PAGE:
In an essay included in the recording’s lavish program book, Beecham claimed that Messiah had ‘all but lost interest for the average concert-goer’, even in England. ‘That this is due to the creation of the modern orchestra—there can be no doubt’. He went on to argue the case for adapting and enlarging Handel’s instrumentation to suit the ‘average public building where music is played [today]’, concert halls with the capacity to seat up to 3,500 people. Neither the conductor nor the program book’s editor mentioned Goossens’ contribution to what was advertised by RCA Records as ‘Beecham’s Messiah’. Reviews and editorial coverage published at the time of the album’s release, however, acknowledged Goossens’ role as orchestrator. With passing time, the recording became synonymous with Beecham. A publicity flyer pegged to the album’s reissue on compact disc in 1992, meanwhile, claimed that Goossens’ orchestration, ‘was not to Beecham’s liking—so he reorchestrated it himself’.
The choral conductor and former King’s Singer, Brian Kay, unwittingly fired the opening salvo in a war of words in February 1999 when he selected Beecham’s Messiah recording as his recommendation for BBC Radio 3’s Building a Library feature. Carole Rosen, biographer of the Goossens musical dynasty, wrote to Gramophone magazine soon after to applaud Kay’s choice but challenge his assertion that ‘the orchestration was partly by Goossens and partly by Beecham’. She argued that Goossens’ hand was behind all but a small part of the work, traditionally cut in performance, which had been reinstated and rescored at the ‘last moment’ by the RPO’s librarian, George Brownfoot.
Lady Beecham, the conductor’s widow, wrote to Gramophone to refute Rosen’s analysis and provide an alternative account. Sir Thomas, she insisted, had been ‘dismayed’ to discover that Goossens had ‘scarcely started work’ on Messiah just weeks before the first recording session, and that ‘the part already written was not to his liking’. The work, Lady Beecham continued, was completed by the composer and arranger Leonard Salzedo, a member of the Royal Philharmonic Orchestra’s violins. An undated note from Beecham to Goossens, penned hastily probably toward the end of June 1959, tells a different story. ‘We are working madly on the old Messiah—it is going to sound fine—expect to finish by end of the month,’ wrote Beecham. He enclosed ‘what the lawyers (I believe) call a 'refresher',’ suggesting that the conductor made a fresh contribution to his friend’s finances for his work on Messiah.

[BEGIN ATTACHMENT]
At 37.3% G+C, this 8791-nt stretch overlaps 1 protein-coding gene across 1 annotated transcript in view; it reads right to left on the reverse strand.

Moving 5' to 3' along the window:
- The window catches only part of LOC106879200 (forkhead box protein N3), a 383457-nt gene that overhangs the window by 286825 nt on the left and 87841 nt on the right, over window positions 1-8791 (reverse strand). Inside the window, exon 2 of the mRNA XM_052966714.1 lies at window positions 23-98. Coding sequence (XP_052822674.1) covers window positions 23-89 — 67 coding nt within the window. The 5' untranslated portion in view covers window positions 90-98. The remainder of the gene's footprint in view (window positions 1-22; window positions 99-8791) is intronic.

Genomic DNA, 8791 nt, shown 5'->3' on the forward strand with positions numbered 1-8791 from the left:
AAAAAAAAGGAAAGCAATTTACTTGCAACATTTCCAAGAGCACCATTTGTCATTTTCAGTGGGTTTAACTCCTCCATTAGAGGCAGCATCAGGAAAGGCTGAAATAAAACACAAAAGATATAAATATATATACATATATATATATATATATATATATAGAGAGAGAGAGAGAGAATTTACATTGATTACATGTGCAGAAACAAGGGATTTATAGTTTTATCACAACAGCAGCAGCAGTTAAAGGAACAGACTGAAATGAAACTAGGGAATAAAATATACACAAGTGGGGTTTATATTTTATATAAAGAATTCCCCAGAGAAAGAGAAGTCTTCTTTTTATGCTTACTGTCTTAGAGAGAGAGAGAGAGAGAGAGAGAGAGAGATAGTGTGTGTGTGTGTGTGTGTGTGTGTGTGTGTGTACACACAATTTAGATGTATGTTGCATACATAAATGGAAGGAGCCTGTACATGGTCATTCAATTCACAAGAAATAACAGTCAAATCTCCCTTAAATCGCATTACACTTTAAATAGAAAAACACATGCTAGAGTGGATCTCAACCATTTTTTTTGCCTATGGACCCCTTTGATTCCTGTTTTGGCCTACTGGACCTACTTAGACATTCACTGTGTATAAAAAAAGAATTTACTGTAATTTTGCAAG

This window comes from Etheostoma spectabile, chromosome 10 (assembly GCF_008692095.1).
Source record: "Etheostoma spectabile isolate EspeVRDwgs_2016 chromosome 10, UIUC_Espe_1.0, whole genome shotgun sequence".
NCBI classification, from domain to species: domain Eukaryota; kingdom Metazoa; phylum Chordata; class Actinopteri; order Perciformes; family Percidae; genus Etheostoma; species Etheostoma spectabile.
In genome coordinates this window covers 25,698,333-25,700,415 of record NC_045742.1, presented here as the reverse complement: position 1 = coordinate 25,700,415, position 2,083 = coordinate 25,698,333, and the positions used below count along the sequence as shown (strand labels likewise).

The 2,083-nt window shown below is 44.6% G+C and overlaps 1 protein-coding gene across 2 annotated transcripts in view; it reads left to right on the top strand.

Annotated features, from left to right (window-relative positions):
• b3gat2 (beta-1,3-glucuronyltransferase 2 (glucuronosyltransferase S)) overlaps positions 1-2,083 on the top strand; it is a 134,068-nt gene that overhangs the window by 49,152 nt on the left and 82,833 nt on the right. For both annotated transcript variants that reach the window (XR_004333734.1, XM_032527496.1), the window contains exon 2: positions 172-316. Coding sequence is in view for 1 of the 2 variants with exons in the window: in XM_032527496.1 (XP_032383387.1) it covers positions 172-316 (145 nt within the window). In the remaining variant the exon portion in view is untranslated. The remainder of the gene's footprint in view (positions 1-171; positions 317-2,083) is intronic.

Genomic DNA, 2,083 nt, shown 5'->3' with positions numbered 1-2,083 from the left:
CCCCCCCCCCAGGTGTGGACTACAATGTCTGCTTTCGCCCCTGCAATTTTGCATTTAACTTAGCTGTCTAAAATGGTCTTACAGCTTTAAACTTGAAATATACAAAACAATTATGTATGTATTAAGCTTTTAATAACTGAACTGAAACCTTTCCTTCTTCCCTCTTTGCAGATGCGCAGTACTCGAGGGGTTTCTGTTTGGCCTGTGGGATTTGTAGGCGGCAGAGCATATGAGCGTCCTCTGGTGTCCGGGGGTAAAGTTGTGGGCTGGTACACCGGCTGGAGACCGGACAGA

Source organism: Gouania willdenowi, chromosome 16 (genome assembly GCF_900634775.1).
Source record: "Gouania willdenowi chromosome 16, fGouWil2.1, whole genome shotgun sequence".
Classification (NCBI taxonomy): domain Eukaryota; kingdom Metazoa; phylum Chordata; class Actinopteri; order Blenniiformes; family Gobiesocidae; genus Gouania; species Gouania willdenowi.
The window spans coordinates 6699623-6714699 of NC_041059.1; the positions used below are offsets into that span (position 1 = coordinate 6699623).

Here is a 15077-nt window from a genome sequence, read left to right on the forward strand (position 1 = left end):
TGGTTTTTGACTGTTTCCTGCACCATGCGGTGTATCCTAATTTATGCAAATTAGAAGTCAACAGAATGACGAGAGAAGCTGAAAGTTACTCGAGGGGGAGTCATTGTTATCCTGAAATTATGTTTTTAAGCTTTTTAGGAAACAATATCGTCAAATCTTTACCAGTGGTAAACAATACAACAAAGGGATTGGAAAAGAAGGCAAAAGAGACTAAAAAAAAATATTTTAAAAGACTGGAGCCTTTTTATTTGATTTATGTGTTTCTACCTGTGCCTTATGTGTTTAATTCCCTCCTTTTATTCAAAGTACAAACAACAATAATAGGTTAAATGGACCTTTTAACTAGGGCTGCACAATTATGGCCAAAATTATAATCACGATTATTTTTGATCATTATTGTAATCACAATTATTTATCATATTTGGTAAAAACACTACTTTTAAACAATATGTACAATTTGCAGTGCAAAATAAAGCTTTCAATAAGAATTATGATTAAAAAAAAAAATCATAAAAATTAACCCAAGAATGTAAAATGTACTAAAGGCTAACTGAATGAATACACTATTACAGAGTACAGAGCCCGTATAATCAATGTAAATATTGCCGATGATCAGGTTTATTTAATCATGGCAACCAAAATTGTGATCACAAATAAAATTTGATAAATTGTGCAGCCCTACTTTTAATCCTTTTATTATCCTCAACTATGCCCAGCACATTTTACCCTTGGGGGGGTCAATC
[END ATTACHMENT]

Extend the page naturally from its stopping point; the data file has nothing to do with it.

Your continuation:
Pamela Main played a decisive part in settling the question of attribution. She was alarmed to discover an advertisement for ‘the first UK performance in 40 years of Sir Thomas Beecham’s spectacular orchestration of Handel’s masterwork’, scheduled for September 1999. Main instructed her solicitor to inform the BBC that its ‘Messiah for the Millennium’ should only include numbers from the manuscript score not in Goossens’ hand. Her gambit led to a ruling by the BBC’s Head of Legal Affairs, which stated that the work to be performed at the Royal Albert Hall was ‘in our view, Sir Eugene Goossens’ orchestration of Handel’s Messiah. It is not an adaptation of Sir Eugene’s work by a third party.’
'Beecham commissioned this version to make Messiah available to major symphony orchestras and symphonic choruses', notes Jonathan Griffith. 'The rediscovery of the score means that we can now judge Goossens’ reorchestration in the concert hall. We’ve seen how audiences respond with such affection to his wonderfully inventive and sensitive instrumentation, and want our recording to introduce it to a new generation of listeners.'
Andrew Stewart © 2020
Jonathan Griffith © 2020